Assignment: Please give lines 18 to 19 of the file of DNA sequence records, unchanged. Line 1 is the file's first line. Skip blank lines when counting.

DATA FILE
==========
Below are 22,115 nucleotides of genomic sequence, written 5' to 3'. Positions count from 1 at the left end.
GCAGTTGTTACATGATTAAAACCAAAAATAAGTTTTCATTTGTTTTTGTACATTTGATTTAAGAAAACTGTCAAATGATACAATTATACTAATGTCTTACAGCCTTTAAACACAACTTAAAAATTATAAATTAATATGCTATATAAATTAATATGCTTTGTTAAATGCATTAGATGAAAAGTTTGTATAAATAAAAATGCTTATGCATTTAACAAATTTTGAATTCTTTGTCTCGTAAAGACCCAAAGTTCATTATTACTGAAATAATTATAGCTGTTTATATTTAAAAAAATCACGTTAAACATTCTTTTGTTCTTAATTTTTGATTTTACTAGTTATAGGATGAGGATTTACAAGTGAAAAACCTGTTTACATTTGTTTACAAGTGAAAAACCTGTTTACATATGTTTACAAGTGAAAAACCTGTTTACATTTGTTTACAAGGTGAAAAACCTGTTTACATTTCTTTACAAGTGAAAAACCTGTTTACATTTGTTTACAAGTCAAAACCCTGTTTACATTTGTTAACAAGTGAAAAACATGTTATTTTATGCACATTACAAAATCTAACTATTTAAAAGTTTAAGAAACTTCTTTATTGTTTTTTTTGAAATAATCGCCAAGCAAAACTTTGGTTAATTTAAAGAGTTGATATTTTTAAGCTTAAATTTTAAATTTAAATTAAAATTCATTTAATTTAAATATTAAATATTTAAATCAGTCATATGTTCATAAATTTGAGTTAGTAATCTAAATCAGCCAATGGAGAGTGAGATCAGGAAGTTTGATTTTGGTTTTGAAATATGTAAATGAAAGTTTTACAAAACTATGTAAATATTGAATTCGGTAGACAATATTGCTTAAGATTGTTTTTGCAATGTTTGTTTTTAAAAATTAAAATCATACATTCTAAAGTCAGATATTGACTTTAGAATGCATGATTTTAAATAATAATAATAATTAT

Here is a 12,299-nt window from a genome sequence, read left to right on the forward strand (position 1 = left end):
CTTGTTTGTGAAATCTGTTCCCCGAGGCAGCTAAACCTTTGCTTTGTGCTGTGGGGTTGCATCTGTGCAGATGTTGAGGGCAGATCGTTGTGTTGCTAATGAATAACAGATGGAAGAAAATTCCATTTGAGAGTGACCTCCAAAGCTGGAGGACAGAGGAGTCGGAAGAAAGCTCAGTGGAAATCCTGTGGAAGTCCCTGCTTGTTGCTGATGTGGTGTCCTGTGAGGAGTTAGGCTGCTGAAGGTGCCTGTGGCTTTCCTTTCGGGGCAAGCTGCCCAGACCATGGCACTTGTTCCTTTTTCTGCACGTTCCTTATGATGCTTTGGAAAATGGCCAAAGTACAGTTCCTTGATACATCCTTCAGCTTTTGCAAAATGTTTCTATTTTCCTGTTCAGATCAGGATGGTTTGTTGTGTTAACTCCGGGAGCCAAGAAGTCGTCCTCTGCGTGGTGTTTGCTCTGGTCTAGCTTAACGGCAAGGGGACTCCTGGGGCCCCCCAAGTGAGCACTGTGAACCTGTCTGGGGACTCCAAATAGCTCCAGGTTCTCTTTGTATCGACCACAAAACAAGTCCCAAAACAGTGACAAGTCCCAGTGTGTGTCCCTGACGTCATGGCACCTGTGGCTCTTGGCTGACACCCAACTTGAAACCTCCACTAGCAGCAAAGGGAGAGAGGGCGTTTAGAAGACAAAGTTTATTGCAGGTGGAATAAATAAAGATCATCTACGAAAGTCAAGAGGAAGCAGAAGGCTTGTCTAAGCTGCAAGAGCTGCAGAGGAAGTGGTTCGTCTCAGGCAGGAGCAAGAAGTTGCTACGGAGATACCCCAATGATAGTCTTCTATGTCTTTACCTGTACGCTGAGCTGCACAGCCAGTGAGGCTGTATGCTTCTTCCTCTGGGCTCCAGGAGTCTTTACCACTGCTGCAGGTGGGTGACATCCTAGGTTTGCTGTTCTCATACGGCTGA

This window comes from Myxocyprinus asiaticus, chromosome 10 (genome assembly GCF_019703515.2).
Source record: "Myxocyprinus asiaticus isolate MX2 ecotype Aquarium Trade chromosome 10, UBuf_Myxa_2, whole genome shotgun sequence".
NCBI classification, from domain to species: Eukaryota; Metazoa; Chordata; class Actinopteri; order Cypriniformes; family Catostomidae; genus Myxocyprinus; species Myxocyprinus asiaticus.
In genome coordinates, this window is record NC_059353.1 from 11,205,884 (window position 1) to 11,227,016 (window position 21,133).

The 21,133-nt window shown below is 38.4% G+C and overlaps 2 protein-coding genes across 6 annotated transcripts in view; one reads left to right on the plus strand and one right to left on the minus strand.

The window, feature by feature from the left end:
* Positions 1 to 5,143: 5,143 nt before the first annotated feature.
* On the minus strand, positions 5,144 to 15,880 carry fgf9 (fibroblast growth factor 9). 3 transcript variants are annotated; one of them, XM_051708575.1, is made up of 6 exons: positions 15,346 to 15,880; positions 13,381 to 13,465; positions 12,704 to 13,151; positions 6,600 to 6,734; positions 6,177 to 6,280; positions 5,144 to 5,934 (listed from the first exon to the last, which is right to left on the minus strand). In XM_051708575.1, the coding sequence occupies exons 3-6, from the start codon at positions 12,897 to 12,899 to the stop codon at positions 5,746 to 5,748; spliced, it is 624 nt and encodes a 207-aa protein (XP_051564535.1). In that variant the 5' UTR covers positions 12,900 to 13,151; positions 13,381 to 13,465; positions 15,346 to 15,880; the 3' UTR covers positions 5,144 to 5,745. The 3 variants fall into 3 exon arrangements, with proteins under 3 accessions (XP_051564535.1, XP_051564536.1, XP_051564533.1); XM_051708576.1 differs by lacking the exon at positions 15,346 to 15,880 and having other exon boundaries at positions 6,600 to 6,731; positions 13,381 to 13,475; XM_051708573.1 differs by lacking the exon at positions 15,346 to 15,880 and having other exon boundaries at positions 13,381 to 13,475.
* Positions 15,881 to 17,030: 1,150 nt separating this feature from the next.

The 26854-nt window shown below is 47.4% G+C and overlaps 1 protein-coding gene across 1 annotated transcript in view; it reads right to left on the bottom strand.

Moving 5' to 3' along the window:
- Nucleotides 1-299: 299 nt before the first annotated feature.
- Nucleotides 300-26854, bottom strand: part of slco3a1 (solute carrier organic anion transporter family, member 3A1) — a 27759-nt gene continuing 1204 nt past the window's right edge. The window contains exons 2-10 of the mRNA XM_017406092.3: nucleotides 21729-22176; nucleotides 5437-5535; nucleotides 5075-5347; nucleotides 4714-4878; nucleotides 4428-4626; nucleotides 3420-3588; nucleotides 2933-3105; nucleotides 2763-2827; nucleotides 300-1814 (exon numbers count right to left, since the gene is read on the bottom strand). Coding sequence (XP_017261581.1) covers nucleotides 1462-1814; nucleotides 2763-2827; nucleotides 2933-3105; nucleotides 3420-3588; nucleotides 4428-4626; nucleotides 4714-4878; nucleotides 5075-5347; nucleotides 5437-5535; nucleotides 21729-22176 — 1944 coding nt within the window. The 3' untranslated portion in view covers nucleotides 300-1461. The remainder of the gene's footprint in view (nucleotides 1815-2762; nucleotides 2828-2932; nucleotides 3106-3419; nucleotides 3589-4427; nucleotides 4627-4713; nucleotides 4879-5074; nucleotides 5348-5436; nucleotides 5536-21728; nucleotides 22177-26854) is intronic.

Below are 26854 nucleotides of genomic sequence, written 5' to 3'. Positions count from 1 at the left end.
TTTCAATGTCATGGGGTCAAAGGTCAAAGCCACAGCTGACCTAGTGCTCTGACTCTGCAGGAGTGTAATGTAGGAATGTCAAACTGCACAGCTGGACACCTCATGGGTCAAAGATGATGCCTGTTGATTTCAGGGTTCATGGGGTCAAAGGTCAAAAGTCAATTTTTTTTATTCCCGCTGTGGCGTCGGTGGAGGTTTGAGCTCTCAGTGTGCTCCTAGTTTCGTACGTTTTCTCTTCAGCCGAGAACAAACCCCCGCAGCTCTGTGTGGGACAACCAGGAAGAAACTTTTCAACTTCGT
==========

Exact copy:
Below are 26854 nucleotides of genomic sequence, written 5' to 3'. Positions count from 1 at the left end.
TTTCAATGTCATGGGGTCAAAGGTCAAAGCCACAGCTGACCTAGTGCTCTGACTCTGCAGGAGTGTAATGTAGGAATGTCAAACTGCACAGCTGGACACCTCATGGGTCAAAGATGATGCCTGTTGATTTCAGGGTTCATGGGGTCAAAGGTCAAAAGTCAATTTTTTTTATTCCCGCTGTGGCGTCGGTGGAGGTTTGAGCTCTCAGTGTGCTCCTAGTTTCGTACGTTTTCTCTTCAGCCGAGAACAAACCCCCGCAGCTCTGTGTGGGACAACCAGGAAGAAACTTTTCAACTTCGT